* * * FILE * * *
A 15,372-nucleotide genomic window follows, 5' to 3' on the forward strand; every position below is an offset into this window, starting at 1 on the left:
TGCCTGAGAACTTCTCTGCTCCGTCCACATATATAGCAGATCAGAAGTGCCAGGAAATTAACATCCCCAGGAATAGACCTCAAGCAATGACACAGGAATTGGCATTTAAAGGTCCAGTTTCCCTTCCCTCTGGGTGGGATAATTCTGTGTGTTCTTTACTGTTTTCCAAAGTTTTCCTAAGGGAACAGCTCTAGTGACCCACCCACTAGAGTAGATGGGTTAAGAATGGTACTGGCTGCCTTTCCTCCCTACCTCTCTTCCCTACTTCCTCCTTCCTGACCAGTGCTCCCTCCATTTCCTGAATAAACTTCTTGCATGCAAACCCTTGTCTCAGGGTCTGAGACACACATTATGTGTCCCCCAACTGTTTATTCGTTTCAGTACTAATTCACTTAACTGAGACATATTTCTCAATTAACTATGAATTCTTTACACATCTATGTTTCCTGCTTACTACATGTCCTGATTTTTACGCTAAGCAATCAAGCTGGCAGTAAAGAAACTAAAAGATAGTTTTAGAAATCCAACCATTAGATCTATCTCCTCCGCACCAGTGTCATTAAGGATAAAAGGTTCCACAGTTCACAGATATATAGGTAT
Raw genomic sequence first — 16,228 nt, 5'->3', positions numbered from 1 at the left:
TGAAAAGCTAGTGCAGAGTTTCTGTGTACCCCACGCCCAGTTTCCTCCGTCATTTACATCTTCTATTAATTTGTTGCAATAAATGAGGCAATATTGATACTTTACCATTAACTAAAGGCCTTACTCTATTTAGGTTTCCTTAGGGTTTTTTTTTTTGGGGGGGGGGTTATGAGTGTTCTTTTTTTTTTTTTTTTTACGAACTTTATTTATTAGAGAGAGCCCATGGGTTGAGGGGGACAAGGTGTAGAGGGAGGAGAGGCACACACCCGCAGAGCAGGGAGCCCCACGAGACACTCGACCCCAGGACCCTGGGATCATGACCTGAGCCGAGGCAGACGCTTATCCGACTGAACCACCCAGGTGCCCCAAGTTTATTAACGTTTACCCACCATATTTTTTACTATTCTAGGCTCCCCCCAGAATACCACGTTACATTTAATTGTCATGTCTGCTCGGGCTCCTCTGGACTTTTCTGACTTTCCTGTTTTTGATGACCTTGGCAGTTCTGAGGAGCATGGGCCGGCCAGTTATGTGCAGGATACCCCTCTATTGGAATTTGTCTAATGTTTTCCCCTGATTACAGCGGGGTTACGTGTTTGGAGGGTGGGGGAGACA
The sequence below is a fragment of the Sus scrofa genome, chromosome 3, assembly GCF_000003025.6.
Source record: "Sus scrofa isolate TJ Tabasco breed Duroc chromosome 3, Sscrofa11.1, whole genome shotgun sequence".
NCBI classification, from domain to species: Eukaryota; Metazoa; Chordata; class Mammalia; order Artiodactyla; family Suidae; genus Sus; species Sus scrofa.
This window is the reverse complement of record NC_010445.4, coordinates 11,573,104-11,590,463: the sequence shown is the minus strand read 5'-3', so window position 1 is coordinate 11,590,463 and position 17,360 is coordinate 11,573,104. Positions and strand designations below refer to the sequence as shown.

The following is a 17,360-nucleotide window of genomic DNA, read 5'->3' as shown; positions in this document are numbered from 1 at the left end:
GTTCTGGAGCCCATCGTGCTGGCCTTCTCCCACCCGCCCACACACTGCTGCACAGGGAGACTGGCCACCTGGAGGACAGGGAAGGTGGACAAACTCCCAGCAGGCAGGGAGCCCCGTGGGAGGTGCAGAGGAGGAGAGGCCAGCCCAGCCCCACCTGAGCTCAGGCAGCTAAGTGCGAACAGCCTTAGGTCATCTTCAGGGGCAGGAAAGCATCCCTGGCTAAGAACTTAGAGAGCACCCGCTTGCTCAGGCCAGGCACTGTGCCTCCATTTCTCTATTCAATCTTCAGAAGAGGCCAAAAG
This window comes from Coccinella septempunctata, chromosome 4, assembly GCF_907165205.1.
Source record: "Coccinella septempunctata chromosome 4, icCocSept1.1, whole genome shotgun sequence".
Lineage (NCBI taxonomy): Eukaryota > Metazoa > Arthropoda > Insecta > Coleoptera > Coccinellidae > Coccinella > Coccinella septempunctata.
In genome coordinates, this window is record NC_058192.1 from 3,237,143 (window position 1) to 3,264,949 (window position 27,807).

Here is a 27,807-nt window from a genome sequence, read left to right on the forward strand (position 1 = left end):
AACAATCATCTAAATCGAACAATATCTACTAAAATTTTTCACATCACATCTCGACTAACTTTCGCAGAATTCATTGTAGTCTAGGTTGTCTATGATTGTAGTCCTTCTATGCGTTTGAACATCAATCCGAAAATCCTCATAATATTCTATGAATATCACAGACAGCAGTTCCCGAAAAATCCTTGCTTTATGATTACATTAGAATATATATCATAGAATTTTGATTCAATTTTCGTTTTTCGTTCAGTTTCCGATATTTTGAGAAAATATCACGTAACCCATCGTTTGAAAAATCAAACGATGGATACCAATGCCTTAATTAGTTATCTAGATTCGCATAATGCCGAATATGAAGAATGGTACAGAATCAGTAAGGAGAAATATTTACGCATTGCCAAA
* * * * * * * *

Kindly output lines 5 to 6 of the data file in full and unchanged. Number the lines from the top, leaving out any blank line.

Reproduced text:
The sequence below is a fragment of the Sus scrofa genome, chromosome 3, assembly GCF_000003025.6.
Source record: "Sus scrofa isolate TJ Tabasco breed Duroc chromosome 3, Sscrofa11.1, whole genome shotgun sequence".